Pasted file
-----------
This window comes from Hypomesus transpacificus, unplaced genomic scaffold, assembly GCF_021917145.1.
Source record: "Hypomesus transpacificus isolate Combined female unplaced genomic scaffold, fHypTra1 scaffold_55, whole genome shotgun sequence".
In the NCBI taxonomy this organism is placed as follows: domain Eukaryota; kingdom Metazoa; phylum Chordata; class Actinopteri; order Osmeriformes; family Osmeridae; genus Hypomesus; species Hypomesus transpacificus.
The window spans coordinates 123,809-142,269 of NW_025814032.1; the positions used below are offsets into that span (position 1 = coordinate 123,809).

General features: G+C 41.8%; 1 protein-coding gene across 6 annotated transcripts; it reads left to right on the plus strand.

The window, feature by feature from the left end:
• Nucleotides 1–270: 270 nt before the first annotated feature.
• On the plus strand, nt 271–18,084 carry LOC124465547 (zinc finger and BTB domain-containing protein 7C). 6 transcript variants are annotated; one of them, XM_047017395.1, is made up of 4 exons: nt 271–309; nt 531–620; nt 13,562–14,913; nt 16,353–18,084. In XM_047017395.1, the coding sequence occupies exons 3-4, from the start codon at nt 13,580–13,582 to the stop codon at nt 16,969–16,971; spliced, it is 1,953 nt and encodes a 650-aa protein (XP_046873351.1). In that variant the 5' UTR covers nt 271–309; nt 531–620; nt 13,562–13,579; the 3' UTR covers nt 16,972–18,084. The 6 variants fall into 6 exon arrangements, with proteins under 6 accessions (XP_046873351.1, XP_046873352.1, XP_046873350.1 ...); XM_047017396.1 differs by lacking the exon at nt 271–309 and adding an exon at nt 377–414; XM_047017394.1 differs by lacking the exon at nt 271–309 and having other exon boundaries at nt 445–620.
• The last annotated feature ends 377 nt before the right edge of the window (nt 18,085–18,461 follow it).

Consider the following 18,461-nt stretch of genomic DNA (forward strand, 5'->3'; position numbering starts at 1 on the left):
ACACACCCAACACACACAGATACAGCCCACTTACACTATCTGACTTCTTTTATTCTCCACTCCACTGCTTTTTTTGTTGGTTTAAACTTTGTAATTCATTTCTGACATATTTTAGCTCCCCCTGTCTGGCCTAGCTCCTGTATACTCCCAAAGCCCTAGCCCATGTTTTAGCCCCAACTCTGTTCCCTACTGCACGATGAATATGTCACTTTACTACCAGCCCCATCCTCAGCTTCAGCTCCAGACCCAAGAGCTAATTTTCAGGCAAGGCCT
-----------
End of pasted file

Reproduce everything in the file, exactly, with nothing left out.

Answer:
This window comes from Hypomesus transpacificus, unplaced genomic scaffold, assembly GCF_021917145.1.
Source record: "Hypomesus transpacificus isolate Combined female unplaced genomic scaffold, fHypTra1 scaffold_55, whole genome shotgun sequence".
In the NCBI taxonomy this organism is placed as follows: domain Eukaryota; kingdom Metazoa; phylum Chordata; class Actinopteri; order Osmeriformes; family Osmeridae; genus Hypomesus; species Hypomesus transpacificus.
The window spans coordinates 123,809-142,269 of NW_025814032.1; the positions used below are offsets into that span (position 1 = coordinate 123,809).

General features: G+C 41.8%; 1 protein-coding gene across 6 annotated transcripts; it reads left to right on the plus strand.

The window, feature by feature from the left end:
• Nucleotides 1–270: 270 nt before the first annotated feature.
• On the plus strand, nt 271–18,084 carry LOC124465547 (zinc finger and BTB domain-containing protein 7C). 6 transcript variants are annotated; one of them, XM_047017395.1, is made up of 4 exons: nt 271–309; nt 531–620; nt 13,562–14,913; nt 16,353–18,084. In XM_047017395.1, the coding sequence occupies exons 3-4, from the start codon at nt 13,580–13,582 to the stop codon at nt 16,969–16,971; spliced, it is 1,953 nt and encodes a 650-aa protein (XP_046873351.1). In that variant the 5' UTR covers nt 271–309; nt 531–620; nt 13,562–13,579; the 3' UTR covers nt 16,972–18,084. The 6 variants fall into 6 exon arrangements, with proteins under 6 accessions (XP_046873351.1, XP_046873352.1, XP_046873350.1 ...); XM_047017396.1 differs by lacking the exon at nt 271–309 and adding an exon at nt 377–414; XM_047017394.1 differs by lacking the exon at nt 271–309 and having other exon boundaries at nt 445–620.
• The last annotated feature ends 377 nt before the right edge of the window (nt 18,085–18,461 follow it).

Consider the following 18,461-nt stretch of genomic DNA (forward strand, 5'->3'; position numbering starts at 1 on the left):
ACACACCCAACACACACAGATACAGCCCACTTACACTATCTGACTTCTTTTATTCTCCACTCCACTGCTTTTTTTGTTGGTTTAAACTTTGTAATTCATTTCTGACATATTTTAGCTCCCCCTGTCTGGCCTAGCTCCTGTATACTCCCAAAGCCCTAGCCCATGTTTTAGCCCCAACTCTGTTCCCTACTGCACGATGAATATGTCACTTTACTACCAGCCCCATCCTCAGCTTCAGCTCCAGACCCAAGAGCTAATTTTCAGGCAAGGCCT